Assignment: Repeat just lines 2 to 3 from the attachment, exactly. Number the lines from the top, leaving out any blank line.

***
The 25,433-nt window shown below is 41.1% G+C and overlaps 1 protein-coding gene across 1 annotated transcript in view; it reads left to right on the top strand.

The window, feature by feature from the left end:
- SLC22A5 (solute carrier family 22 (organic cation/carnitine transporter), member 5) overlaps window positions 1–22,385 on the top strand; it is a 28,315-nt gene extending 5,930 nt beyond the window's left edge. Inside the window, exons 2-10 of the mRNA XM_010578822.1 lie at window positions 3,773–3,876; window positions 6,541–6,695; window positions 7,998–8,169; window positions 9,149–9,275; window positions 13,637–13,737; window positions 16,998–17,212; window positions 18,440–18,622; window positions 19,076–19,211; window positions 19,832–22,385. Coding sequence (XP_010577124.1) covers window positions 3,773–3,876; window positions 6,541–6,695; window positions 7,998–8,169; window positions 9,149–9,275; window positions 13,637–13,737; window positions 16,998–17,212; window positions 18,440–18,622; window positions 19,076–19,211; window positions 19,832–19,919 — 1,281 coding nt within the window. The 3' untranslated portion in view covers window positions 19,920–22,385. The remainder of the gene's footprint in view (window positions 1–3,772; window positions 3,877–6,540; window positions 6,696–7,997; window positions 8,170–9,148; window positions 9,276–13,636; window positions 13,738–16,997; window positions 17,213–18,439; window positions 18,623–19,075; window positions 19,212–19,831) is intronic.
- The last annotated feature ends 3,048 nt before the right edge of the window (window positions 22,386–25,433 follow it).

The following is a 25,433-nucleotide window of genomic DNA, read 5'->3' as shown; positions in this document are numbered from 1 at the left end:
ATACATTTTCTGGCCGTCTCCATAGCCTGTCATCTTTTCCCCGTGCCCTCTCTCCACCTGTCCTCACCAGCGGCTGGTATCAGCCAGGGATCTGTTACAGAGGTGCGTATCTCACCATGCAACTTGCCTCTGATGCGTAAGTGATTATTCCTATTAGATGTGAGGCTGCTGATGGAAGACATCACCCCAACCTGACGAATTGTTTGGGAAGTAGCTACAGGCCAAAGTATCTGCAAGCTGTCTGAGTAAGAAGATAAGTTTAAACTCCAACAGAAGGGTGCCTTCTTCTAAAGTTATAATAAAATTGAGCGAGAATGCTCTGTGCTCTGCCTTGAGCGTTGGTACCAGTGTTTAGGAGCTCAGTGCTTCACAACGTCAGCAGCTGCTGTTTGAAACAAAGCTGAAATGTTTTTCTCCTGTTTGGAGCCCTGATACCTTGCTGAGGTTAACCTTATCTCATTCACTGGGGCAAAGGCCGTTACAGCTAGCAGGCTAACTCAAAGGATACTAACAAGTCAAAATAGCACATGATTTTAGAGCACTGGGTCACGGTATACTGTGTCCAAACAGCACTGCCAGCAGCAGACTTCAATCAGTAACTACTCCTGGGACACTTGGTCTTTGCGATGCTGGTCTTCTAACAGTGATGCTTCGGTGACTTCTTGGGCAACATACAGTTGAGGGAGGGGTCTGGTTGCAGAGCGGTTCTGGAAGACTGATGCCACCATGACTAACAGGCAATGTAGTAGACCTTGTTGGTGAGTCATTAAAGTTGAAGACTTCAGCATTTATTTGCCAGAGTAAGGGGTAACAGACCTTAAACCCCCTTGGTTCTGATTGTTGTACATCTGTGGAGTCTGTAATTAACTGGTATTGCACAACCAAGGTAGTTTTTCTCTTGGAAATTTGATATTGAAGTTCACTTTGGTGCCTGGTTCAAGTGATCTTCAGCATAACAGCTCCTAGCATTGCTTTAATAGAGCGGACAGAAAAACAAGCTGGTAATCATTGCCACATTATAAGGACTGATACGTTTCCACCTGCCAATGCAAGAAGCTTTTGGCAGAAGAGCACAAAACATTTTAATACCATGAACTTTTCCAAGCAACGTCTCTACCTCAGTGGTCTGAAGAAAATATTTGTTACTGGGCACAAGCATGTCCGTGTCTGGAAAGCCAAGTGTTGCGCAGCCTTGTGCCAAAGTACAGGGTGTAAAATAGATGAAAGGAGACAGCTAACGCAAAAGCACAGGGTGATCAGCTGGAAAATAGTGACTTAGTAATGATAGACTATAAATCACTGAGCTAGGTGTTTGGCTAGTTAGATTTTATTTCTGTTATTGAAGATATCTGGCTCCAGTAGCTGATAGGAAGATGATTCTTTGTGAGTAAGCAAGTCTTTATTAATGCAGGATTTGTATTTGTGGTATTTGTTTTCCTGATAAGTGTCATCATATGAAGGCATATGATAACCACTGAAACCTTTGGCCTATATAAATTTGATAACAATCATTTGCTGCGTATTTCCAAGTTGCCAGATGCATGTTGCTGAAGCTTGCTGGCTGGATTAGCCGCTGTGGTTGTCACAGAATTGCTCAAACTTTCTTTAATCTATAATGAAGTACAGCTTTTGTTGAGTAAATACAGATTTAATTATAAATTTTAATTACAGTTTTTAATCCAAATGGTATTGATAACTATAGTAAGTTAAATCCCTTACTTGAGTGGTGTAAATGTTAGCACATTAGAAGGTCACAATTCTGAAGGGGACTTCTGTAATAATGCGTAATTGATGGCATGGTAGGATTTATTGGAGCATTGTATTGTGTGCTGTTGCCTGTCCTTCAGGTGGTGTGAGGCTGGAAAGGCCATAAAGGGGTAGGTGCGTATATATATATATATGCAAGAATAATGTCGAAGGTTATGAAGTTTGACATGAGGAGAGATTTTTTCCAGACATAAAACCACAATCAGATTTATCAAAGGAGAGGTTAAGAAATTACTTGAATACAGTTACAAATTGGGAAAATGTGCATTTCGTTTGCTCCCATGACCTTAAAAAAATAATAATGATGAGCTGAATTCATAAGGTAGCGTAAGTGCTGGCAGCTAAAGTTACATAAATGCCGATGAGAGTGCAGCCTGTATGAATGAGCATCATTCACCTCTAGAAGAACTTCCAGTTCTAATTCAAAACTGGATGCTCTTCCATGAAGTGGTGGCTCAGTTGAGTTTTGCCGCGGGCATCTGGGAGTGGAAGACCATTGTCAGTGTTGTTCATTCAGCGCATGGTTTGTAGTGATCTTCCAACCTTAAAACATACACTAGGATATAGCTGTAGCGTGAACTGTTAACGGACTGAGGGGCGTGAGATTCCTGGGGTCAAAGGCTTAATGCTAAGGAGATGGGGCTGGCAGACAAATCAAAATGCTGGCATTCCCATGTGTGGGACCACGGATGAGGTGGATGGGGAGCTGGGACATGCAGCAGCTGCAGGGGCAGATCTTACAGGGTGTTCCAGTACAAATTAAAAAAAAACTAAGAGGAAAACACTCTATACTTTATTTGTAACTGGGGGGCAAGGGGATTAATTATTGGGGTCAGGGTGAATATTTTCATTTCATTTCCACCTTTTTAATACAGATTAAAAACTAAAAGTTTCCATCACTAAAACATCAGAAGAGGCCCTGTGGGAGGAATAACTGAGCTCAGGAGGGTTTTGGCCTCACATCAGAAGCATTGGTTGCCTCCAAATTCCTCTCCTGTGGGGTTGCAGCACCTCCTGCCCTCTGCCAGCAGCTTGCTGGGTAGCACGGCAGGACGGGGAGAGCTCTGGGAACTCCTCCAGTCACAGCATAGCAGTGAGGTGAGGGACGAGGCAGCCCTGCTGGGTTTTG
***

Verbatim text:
The window, feature by feature from the left end:
- SLC22A5 (solute carrier family 22 (organic cation/carnitine transporter), member 5) overlaps window positions 1–22,385 on the top strand; it is a 28,315-nt gene extending 5,930 nt beyond the window's left edge. Inside the window, exons 2-10 of the mRNA XM_010578822.1 lie at window positions 3,773–3,876; window positions 6,541–6,695; window positions 7,998–8,169; window positions 9,149–9,275; window positions 13,637–13,737; window positions 16,998–17,212; window positions 18,440–18,622; window positions 19,076–19,211; window positions 19,832–22,385. Coding sequence (XP_010577124.1) covers window positions 3,773–3,876; window positions 6,541–6,695; window positions 7,998–8,169; window positions 9,149–9,275; window positions 13,637–13,737; window positions 16,998–17,212; window positions 18,440–18,622; window positions 19,076–19,211; window positions 19,832–19,919 — 1,281 coding nt within the window. The 3' untranslated portion in view covers window positions 19,920–22,385. The remainder of the gene's footprint in view (window positions 1–3,772; window positions 3,877–6,540; window positions 6,696–7,997; window positions 8,170–9,148; window positions 9,276–13,636; window positions 13,738–16,997; window positions 17,213–18,439; window positions 18,623–19,075; window positions 19,212–19,831) is intronic.